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From the March/April 1999 Rat & Mouse Gazette


Q. STANDARDS CHANGED
I was just getting used to the standards as they were, and now I hear that they're changing. What is changing and why?

A.
First of all, the reason that the standards are changing is because there are so many new mutations that have popped up. They would eventually make it impossible to get through a show in one day if we judged them all separately.

Secondly, it is the opinion of many people who have been involved in rat shows for a long time that changes were made in the standards along the way that should not have been made.

Basically, a ďVarietyĒ was always a ďcoat type,Ē until Tailless rats appeared on the scene. At that time, nobody really knew where Tailless fit in, and they were only in smooth coats at first, so they were made their own Variety. That was a mistake.

Then, when Dumbos started being shown, they, too, were made a Variety. If we continued this pattern we would have way too many varieties, which, in addition to time constraints, would make it too difficult for the clubs to purchase awards. Examples are as follows: Standard, Standard Tailless, Standard Dumbo, Standard Tailless Dumbo, Rex, Rex Tailless, Rex Dumbo, Rex Tailless Dumbo, Hairless, Hairless Tailless, Hairless Dumbo, Hairless Tailless Dumbo, etc... Itís just too complicated.

Instead, the varieties will be returned to coat types only. Any body mutations, such as Tailless and Dumbo, will compete side by side with rats with a tail or rats with normal set-on ears, according to their coat type (smooth coated Standard, curly coated Rex, and Hairless) and according to the standard written for each body type or mutation. All rats will have a chance at Best In Show in this manner.

There will also be two additional classes that will not compete for Best In Show. They are: Best Dumbo and Best Tailless. These classes will be judged in the beginning of the show along with Best Kitten, Best Unstandardized, and Best Altered.

This is going to make the shows go faster and will eventually make it easier for all exhibitors to enter their animals.

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Q. CLIPPING RAT NAILS
Can you please tell me how to safely clip my ratís toenails?

A.
Itís much easier if another person can help you, but itís not necessary. The best tool Iíve found is a simple human fingernail cutter. Trim off the tips of each nail while another person holds the rat and possibly distracts her with treats. It is easy to see the quick of the nail; do not get too near to this.

Some people also recommend a scratchy rock, such as pumice, for the cage. Mine prefers to chew on pumice, so I just clip her nails once a week.

Vets will ream you for this simple task, often charging $8 a rat to clip nails. Once you learn how to do it, youíll become a pro in no time and you can spend the money youíve saved on rat treats (what else)!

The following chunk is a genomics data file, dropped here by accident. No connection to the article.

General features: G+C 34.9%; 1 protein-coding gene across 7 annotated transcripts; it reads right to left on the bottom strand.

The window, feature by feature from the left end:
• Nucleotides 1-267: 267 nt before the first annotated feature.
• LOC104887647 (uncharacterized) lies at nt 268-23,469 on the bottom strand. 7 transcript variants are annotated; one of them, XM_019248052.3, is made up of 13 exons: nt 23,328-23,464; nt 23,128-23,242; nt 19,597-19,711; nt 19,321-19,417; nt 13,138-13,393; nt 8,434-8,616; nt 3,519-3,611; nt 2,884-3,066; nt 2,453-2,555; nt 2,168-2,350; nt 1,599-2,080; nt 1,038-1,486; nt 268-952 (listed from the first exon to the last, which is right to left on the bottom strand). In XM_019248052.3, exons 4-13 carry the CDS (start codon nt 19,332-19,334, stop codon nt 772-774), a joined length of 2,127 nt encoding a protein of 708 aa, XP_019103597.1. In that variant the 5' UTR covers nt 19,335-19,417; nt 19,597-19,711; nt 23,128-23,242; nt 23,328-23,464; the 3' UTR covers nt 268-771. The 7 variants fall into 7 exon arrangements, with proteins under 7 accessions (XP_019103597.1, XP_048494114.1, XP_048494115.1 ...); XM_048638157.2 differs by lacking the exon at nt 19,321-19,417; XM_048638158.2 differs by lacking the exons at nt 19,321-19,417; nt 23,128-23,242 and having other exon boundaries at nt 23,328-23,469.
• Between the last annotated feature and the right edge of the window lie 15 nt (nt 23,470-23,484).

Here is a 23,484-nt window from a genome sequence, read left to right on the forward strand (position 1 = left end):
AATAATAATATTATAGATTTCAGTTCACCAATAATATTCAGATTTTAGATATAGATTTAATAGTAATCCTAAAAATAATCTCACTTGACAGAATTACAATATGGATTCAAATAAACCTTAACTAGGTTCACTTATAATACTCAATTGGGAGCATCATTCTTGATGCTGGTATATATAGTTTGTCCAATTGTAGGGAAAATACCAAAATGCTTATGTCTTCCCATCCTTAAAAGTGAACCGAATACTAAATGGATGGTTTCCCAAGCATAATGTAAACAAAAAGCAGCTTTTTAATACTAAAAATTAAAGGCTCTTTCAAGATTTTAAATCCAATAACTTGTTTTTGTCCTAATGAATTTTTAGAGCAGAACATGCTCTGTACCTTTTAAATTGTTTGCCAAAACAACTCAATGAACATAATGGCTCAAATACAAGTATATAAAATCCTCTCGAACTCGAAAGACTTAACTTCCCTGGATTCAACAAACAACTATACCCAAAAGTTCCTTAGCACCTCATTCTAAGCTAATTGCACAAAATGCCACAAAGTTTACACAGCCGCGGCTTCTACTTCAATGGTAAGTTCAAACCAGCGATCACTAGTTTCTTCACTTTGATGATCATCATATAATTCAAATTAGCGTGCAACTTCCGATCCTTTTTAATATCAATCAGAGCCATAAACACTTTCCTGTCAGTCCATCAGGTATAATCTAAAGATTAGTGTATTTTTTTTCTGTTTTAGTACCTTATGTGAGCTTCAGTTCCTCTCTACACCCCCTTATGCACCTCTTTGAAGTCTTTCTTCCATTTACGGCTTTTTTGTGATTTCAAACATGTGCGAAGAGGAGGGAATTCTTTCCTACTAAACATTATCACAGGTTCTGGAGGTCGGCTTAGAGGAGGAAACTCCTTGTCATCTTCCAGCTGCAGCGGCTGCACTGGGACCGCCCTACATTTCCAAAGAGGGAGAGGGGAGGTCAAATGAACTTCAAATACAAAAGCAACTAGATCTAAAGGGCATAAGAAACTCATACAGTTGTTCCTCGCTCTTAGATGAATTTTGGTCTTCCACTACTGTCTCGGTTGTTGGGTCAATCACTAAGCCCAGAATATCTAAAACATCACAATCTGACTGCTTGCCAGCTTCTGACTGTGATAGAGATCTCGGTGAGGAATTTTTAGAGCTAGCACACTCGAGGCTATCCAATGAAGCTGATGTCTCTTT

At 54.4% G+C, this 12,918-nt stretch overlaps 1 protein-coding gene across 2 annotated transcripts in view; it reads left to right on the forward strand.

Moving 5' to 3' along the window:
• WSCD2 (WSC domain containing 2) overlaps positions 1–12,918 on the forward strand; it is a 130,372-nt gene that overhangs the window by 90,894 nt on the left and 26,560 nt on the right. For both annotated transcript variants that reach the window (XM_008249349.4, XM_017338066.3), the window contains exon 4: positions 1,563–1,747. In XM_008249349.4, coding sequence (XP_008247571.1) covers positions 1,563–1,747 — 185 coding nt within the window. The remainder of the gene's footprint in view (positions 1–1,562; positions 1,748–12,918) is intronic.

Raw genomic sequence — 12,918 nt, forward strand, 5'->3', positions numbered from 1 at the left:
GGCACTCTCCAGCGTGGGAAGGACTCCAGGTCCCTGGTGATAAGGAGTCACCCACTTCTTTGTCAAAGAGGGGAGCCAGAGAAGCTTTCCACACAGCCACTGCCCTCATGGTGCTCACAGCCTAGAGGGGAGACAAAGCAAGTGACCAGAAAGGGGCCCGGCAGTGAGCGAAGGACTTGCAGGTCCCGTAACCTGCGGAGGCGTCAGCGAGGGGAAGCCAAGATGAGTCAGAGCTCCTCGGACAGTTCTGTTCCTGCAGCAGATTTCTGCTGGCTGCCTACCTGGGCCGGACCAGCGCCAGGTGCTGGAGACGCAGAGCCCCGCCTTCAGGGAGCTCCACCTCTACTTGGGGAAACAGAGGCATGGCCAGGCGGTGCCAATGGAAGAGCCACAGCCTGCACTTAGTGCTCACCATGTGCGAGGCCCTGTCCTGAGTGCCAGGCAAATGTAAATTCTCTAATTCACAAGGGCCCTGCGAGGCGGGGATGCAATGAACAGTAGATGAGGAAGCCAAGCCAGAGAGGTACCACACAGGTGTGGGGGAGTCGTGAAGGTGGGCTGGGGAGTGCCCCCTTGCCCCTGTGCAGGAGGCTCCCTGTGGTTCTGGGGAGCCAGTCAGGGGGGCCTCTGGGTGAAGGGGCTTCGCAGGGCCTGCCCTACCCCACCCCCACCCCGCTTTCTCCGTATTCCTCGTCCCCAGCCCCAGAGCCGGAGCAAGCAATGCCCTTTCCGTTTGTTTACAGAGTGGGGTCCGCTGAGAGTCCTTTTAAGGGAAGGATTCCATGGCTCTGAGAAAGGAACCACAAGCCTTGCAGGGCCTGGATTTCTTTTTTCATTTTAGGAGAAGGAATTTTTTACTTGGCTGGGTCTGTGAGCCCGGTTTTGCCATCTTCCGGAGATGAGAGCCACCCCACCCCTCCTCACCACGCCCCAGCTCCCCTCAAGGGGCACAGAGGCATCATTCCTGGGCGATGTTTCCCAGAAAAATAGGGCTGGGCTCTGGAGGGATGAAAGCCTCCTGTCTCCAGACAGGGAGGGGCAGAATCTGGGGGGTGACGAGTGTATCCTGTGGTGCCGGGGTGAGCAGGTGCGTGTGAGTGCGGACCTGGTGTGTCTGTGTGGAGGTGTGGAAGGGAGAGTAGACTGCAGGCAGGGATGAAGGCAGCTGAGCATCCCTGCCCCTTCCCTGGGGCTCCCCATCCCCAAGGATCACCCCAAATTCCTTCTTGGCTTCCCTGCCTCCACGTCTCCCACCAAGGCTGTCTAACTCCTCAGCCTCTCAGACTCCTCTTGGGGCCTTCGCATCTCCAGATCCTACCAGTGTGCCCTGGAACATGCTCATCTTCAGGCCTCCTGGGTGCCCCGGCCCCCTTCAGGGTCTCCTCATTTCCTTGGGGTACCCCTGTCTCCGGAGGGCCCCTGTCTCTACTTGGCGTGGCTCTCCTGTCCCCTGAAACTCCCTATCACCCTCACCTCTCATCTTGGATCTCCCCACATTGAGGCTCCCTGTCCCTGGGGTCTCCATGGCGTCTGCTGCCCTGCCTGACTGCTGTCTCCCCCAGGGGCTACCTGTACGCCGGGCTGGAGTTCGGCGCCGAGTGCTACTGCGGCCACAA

~ Jennifer Crandall

Clip off only the sharp tip at the end of the nail. If you cut into the pink of the nail it will bleed and will be difficult to stop the blood flow. Some people use styptic powder to stop bleeding if the nail gets cut too close (rats are often hard to pin down for the nail clipping process). I prefer to use cornstarch and cinnamon. First, dip the hand or foot into the cinnamon and then the cornstarch, it usually stops minor bleeding.

I usually bribe my rats with a treat, and while they are busy eating I get a family member to gently restrain the rat. I pick up a hand or foot and press so that nails are extended a bit and the fingers are spread, and then cut off the sharp tip with human nail clippers. I have also taken emery boards to a few rat nails for rats who are too squirmy to clip. Be firm and quick. I always reward good behavior (like not shredding my arms and body by trying to get away from the nail clippers).

~ Meg Stephenson

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Q. HANDLING RATS
If I have a new pet rat, sitting there in her cage, and I would like to move her (be it to another cage, onto my shoulder or into a pocket), how should I do this so everyone has fun?

A.

First of all, rats are very social animals and should be kept in same sex pairs for company. Depending on the age of the rat you now have, you must take certain precautions about introducing a youngster into her territory as well. There is an article on the RMCA web page about introducing rats Ė we wonít go into that now.

As far as picking her up, itís not a good idea to pick her up by the tail. In an emergency itís okay to carefully lift her by the base of the tail, but itís not recommended. It makes the rat feel very insecure. Never pick up either species by any other part of the tail or you may pull off the delicate tail skin resulting in necessary surgery to amputate the affected part of the tail.

Itís best to train your rats to come to you when you open the cage door. Do this by offering a treat and calling her name. It will take a little time and effort on your part, but it will be worth it in the long run. Rats bond very closely with their people and this method of getting to know one another helps that bonding process grow quickly. After a while of letting your rat come out of the cage to you, you should be able to reach in and carefully pick her up around the mid-section when you need to get her out of the cage. Also, be sure to have a cage large enough and with enough toys and goodies in it to stimulate her mind, as rats are very intelligent critters.

~ Mary Ann Isaksen

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